One half of the Sydney-based They All Hate Us website, that has amassed a huge global audience, had her own breast cancer scare this year that was made more traumatic by the fact she lost an aunt to breast cancer just last year.
Sefton has now signed up to host the Garvan Institute Breast Cancer Awareness Lunch to encourage women to be aware of changes to their breasts and to get any lumps checked.
“I was too scared to get my lump checked. So I left it as my aunt did. For my aunt it was too late – for me it wasn’t,” she says after getting the all clear from her doctors.
“I dont want women to be afraid as knowledge is power.”
The They All Hate Us website and shop, that Sefton launched with best friend Elle Ferguson as a daily email 10 years ago, today has close to 8 million visitors each year. And a new beauty shop, launched last week, means visitors can now shop fashion and beauty in one place.
For this Mosman mum of two (Jake, 11 and Mac, 5) celebrating being a woman and a love of fashion go hand-in-hand.
Her summer fashion tips include faking it, a tan that is, and splashing out in red.
“A tan can not only make you feel amazing and confident but for some reason I also think clothes look better on me when I’m tanned,” she says.
She says its also time to embrace the dress, wear red and the belt bag.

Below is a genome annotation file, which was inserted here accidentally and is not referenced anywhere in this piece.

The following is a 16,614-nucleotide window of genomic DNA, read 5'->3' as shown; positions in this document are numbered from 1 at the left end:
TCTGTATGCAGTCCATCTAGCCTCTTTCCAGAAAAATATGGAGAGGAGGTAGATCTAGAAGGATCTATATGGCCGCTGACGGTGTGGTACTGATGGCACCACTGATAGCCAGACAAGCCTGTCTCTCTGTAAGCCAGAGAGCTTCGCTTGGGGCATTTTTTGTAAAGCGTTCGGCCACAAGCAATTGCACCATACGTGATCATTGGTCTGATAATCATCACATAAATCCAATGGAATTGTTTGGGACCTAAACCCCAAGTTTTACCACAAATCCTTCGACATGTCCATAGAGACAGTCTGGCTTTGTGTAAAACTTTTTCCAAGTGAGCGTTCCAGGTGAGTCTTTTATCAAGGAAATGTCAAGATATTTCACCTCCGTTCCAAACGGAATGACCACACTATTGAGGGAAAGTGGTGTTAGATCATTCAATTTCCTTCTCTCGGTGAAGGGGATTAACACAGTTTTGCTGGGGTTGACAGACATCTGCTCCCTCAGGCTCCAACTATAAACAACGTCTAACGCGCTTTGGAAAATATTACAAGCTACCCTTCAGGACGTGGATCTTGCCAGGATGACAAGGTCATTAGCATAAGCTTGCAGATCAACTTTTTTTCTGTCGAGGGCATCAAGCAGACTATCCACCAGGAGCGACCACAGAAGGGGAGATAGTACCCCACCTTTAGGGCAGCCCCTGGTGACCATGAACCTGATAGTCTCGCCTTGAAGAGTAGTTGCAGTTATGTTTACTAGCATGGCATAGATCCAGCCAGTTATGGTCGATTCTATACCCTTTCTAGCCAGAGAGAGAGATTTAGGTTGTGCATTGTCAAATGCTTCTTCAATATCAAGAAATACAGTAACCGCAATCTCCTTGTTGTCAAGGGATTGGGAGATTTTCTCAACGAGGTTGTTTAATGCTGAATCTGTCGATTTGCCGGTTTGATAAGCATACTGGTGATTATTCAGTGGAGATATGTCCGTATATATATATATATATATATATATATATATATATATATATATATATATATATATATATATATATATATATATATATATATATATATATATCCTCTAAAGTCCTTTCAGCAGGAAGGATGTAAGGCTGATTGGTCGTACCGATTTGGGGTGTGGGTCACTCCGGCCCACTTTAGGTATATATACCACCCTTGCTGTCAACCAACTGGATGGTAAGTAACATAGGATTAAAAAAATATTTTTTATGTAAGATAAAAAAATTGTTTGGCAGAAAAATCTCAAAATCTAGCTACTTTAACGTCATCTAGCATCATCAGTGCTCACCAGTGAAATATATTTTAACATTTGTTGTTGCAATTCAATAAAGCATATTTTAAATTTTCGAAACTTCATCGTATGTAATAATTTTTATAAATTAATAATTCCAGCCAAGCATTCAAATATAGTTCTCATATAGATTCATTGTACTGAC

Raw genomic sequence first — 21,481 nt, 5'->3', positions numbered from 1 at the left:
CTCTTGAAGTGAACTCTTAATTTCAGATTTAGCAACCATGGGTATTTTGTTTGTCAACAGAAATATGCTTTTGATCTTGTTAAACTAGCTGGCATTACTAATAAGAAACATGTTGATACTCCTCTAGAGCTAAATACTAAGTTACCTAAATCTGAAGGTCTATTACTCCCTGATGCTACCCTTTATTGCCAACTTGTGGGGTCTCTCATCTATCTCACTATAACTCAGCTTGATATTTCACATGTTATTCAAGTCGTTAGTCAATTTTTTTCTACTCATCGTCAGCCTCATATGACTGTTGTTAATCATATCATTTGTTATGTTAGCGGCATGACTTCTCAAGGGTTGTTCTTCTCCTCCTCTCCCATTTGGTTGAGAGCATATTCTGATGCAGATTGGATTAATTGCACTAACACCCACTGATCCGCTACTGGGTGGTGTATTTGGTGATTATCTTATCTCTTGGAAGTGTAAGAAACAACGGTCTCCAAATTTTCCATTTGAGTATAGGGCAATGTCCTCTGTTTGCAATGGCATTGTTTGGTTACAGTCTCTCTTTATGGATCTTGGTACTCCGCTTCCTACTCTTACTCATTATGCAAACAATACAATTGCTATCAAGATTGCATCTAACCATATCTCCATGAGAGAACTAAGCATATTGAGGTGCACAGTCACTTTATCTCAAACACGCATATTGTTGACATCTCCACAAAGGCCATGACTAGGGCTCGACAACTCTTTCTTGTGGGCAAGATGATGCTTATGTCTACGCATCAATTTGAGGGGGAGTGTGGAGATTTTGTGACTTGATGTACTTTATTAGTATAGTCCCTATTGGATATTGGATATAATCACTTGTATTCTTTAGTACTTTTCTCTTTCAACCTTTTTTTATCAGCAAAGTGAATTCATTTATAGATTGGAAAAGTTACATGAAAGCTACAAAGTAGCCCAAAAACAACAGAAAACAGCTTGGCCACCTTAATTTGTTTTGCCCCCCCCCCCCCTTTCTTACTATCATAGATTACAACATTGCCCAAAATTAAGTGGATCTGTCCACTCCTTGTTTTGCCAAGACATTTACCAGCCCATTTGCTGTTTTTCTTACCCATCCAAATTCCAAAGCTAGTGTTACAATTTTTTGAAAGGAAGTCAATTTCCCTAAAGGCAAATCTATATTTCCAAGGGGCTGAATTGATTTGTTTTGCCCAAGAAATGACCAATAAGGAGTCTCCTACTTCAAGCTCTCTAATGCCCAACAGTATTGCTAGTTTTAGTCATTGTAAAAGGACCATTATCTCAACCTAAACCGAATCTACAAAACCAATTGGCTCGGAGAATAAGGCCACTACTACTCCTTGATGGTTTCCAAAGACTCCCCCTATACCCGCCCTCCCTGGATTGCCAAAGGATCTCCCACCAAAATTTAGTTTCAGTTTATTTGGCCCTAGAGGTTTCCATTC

As an influencer of women Sefton believes it is important that she uses her voice to draw attention to important issues facing women today, including breast cancer awareness.
“Womens health in general is very important to me coming from a family of all girls and having very close girl friends,” she says.
“In addition after losing my Aunt last year to breast cancer and having my own breast cancer scare a few months ago, I understand first hand how important it is to get the word out about early detection and raising money to find a cure.”
Breast cancer remains the most commonly diagnosed cancer in Australia women today.
“October is also about breast cancer awareness, know your breasts, look at them, feel them, do your breast self-exams,” the Garvan Institute’s lead breast cancer scientist Dr Samantha Oakes says.
“Look for changes, lumps, changes in the skin texture, reddening, soreness, tenderness or any change that you think may be abnormal.
“If you detect anything go see your doctor, early detection is key to the best outcomes.”